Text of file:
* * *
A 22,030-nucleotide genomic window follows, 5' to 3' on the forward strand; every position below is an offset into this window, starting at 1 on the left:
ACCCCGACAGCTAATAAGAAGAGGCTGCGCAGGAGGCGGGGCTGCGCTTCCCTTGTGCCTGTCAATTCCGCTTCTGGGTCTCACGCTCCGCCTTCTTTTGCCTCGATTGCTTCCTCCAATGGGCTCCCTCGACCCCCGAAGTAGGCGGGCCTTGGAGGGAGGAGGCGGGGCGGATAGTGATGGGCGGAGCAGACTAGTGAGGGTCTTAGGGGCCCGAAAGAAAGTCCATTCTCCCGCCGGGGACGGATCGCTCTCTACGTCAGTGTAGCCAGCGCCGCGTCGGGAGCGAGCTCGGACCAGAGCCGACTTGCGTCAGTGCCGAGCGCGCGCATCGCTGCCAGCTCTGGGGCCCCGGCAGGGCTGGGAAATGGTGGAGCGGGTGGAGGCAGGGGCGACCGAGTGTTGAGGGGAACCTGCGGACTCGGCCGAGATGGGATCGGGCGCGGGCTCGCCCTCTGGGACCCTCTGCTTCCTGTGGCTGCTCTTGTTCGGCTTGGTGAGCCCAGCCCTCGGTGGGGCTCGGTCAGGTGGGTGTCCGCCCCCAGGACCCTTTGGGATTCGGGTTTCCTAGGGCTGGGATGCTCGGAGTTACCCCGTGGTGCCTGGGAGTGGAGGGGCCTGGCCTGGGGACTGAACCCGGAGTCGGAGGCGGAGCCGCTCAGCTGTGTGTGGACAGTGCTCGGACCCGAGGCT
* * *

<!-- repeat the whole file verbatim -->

A 22,030-nucleotide genomic window follows, 5' to 3' on the forward strand; every position below is an offset into this window, starting at 1 on the left:
ACCCCGACAGCTAATAAGAAGAGGCTGCGCAGGAGGCGGGGCTGCGCTTCCCTTGTGCCTGTCAATTCCGCTTCTGGGTCTCACGCTCCGCCTTCTTTTGCCTCGATTGCTTCCTCCAATGGGCTCCCTCGACCCCCGAAGTAGGCGGGCCTTGGAGGGAGGAGGCGGGGCGGATAGTGATGGGCGGAGCAGACTAGTGAGGGTCTTAGGGGCCCGAAAGAAAGTCCATTCTCCCGCCGGGGACGGATCGCTCTCTACGTCAGTGTAGCCAGCGCCGCGTCGGGAGCGAGCTCGGACCAGAGCCGACTTGCGTCAGTGCCGAGCGCGCGCATCGCTGCCAGCTCTGGGGCCCCGGCAGGGCTGGGAAATGGTGGAGCGGGTGGAGGCAGGGGCGACCGAGTGTTGAGGGGAACCTGCGGACTCGGCCGAGATGGGATCGGGCGCGGGCTCGCCCTCTGGGACCCTCTGCTTCCTGTGGCTGCTCTTGTTCGGCTTGGTGAGCCCAGCCCTCGGTGGGGCTCGGTCAGGTGGGTGTCCGCCCCCAGGACCCTTTGGGATTCGGGTTTCCTAGGGCTGGGATGCTCGGAGTTACCCCGTGGTGCCTGGGAGTGGAGGGGCCTGGCCTGGGGACTGAACCCGGAGTCGGAGGCGGAGCCGCTCAGCTGTGTGTGGACAGTGCTCGGACCCGAGGCT